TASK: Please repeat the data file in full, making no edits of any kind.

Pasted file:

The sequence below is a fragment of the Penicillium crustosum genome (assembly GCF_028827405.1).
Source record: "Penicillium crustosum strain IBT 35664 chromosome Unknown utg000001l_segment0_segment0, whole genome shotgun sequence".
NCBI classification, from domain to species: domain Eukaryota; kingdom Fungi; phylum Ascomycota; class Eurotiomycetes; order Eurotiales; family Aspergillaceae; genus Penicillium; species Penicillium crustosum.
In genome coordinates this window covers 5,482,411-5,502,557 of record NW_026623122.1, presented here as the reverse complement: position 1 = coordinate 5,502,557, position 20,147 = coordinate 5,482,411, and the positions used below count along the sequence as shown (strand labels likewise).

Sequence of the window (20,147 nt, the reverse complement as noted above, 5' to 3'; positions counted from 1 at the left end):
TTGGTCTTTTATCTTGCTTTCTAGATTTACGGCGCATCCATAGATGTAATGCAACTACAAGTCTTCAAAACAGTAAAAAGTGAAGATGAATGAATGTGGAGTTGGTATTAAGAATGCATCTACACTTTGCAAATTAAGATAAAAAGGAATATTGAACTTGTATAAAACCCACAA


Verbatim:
The sequence below is a fragment of the Penicillium crustosum genome (assembly GCF_028827405.1).
Source record: "Penicillium crustosum strain IBT 35664 chromosome Unknown utg000001l_segment0_segment0, whole genome shotgun sequence".
NCBI classification, from domain to species: domain Eukaryota; kingdom Fungi; phylum Ascomycota; class Eurotiomycetes; order Eurotiales; family Aspergillaceae; genus Penicillium; species Penicillium crustosum.
In genome coordinates this window covers 5,482,411-5,502,557 of record NW_026623122.1, presented here as the reverse complement: position 1 = coordinate 5,502,557, position 20,147 = coordinate 5,482,411, and the positions used below count along the sequence as shown (strand labels likewise).

Sequence of the window (20,147 nt, the reverse complement as noted above, 5' to 3'; positions counted from 1 at the left end):
TTGGTCTTTTATCTTGCTTTCTAGATTTACGGCGCATCCATAGATGTAATGCAACTACAAGTCTTCAAAACAGTAAAAAGTGAAGATGAATGAATGTGGAGTTGGTATTAAGAATGCATCTACACTTTGCAAATTAAGATAAAAAGGAATATTGAACTTGTATAAAACCCACAA